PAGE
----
When we speak about the future of work we often do this: we assume that there will be a labor market much like today, and that there will be jobs like the ones we have today, but that they will just be different jobs. It is as if we think we are moving from wanting bakers to wanting more doctors, and well, what should the bakers do? It is really hard to become a doctor!
There are other possible perspectives, however. One is to ask how both the market and the jobs will change under a new technological paradigm.
First, the markets should become much faster at detecting new tasks and the skills needed to perform them. Pattern scans across labor information markets make it possible to construct a kind of “skills radar” that will allow for us to tailor and offer new skills much like you are recommended new movies when you use Netflix. Not just “Others with your title are studying this” but also “Others on a dynamic career trajectory are looking into this”. We should be able to build skill forecasts that are a lot like weather forecasts, and less like climate forecasts.
Second, we should be able to distinguish surface skills and deep skills — by mining data about labor markets we should be able to understand what general cognitive skills underpin the surface skills that we need to deal with what changes faster. Work has layers – using Excel is a surface skill, being able to abstract a problem into a lattice of mental models is a deep skill. Today we assume a lot about these deep skills – that they have to do with problem solving and mental models, for example, but we do not know yet.
Now, if we turn to look at the jobs themselves. A few things suggest themselves.
First, jobs today are bundles of tasks – and social status and insurance and so on. These bundles are wholly put together by a single employer who will guesstimate what kinds of skills they need and then hire for those assumed skills. This is not the only possible way to bundle tasks. You could imagine using ML to ask what skills are missing across the organisation and generate new jobs on the basis of those skills; there may well be hidden jobs – unexpected bundle of skills – that would improve your organisation immeasurably!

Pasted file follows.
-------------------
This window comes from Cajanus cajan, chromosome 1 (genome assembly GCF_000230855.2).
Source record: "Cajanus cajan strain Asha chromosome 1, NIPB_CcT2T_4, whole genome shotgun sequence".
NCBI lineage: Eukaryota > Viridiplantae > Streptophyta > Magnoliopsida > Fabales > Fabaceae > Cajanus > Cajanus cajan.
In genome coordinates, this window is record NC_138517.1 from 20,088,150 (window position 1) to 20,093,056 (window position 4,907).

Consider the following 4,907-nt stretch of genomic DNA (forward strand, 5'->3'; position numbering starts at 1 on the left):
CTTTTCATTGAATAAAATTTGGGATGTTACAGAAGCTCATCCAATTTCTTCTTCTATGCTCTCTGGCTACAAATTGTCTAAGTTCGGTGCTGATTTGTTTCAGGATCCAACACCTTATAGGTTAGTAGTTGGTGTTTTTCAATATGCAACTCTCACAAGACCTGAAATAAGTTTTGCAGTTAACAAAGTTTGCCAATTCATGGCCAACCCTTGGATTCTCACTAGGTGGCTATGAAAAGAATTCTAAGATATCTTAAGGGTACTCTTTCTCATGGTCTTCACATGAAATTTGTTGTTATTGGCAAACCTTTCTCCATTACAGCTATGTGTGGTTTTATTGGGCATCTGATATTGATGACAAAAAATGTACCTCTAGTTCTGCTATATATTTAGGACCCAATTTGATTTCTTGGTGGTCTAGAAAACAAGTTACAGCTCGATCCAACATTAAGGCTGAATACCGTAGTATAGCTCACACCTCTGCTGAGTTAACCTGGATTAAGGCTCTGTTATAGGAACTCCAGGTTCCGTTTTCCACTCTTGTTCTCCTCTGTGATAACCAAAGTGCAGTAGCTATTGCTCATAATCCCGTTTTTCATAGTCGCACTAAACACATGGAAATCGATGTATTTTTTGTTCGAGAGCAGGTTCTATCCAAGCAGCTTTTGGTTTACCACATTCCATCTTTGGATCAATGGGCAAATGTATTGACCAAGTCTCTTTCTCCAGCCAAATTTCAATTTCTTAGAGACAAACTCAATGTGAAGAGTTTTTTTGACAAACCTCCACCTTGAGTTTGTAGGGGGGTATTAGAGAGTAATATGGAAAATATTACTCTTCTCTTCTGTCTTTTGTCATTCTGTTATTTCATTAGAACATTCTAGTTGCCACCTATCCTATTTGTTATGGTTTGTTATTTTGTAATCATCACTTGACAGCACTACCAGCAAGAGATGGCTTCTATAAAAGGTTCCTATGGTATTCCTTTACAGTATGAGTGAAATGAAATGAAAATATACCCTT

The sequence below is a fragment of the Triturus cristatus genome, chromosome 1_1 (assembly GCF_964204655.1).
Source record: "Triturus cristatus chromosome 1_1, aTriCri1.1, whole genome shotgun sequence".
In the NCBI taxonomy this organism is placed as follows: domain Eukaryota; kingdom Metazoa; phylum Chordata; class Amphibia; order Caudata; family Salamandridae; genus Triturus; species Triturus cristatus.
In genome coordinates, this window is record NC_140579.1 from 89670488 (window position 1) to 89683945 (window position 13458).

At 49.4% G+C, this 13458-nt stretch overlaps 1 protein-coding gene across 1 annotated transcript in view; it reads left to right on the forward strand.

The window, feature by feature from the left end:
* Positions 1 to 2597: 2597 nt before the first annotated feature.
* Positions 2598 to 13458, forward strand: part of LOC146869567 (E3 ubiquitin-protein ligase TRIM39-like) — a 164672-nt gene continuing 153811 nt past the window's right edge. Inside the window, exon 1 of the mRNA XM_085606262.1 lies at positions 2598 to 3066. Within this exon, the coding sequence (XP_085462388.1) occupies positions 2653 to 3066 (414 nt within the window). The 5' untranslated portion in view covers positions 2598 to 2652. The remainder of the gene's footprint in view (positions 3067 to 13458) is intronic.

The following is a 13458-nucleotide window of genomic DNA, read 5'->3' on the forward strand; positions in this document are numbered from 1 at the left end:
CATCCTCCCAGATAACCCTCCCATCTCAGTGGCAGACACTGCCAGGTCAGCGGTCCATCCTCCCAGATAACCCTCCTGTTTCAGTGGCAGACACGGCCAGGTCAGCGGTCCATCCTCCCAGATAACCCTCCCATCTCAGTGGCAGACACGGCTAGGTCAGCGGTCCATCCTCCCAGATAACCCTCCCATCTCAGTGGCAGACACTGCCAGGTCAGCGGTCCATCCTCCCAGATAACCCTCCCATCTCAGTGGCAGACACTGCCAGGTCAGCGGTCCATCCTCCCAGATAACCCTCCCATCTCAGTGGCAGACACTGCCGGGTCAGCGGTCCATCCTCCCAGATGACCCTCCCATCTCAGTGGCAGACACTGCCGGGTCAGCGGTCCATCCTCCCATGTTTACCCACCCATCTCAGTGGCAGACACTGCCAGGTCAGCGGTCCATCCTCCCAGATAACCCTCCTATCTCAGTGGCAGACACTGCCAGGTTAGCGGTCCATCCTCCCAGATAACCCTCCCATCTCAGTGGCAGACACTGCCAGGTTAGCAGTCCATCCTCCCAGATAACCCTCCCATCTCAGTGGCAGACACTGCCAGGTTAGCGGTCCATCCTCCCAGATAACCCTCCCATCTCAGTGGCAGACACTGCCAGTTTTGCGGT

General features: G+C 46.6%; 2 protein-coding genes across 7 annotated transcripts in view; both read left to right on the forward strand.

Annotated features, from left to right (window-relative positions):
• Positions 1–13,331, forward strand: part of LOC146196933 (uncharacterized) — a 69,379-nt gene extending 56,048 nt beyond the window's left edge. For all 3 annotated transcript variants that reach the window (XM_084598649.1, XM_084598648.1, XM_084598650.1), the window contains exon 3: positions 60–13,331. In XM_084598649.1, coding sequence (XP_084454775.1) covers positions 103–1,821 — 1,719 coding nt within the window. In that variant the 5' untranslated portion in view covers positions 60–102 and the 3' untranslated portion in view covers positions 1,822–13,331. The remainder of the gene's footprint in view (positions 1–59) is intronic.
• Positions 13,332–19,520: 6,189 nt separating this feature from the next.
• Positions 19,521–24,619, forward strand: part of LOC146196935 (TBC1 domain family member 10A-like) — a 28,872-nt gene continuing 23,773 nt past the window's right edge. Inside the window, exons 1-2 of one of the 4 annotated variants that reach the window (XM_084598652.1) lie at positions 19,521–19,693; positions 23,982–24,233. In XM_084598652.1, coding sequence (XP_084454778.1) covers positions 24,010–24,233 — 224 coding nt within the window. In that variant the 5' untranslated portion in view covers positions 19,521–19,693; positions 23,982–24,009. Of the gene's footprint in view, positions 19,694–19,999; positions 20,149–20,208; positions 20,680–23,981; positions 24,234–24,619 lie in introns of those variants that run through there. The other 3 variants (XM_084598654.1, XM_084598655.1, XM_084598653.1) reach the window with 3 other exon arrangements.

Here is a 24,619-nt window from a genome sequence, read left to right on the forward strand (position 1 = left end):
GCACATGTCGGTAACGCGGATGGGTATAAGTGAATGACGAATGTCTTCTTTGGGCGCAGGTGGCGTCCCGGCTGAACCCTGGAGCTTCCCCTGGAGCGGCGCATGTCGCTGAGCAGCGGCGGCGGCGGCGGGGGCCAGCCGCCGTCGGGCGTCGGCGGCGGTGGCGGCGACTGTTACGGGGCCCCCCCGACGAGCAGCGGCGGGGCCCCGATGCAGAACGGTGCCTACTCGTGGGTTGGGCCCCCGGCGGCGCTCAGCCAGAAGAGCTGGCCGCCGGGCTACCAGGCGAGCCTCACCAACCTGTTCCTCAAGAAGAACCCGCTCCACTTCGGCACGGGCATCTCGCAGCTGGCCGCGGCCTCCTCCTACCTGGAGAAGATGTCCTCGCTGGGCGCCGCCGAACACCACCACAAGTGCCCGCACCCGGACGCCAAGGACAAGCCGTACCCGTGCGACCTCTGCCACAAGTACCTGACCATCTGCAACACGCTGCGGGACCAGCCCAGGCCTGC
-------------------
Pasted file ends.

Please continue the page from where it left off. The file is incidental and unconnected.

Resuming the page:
Second, the cost of assessing and bundling tasks is polarised. It is either wholly put on the employer, or – in the gig economy – on the individual worker. This seems arbitrary. Why shouldn’t we allow for new kinds of jobs that bundle tasks from Uber, Lyft and others and adds on a set of insurances to create a job? A platform solution for jobs would essentially allow you to generate jobs out of available tasks – and perhaps even do so dynamically so that you can achieve greater stability of the flow of tasks, and hence more economic value out of the bundle than the individual tasks. This latter point is key to building in social benefits and insurance solutions into the new “job”.
Third, it will be important to follow the evolution of centaur jobs. These may just be jobs where you look for someone who is really good at working with one set of neural networks or machine learning systems of a certain kind. These will, over time, become so complex as to almost exhibit “personalities” of different kinds – and you may temperamentally or otherwise be a better fit for some of these systems than others. It is also not impossible that AI/ML systems follow the individual to a certain degree – that you offer the labor market you centaur joint labor.
Fourth, jobs may be collective and collaborative and you could hire for collective skills that today you need to combine yourselves. As coordination costs sink you can suddenly build new kinds of “macro jobs” that need to be performed by several individuals AND systems. The 1:1 relationship between an individual and a job may well dissolve.
The future of work short term lies in the new jobs we need on an existing market, long term we should look more into the changing nature of both those jobs and those markets to understand where we might want to move things. The way things are working now are also part of what was once an entirely new and novel way to think about things.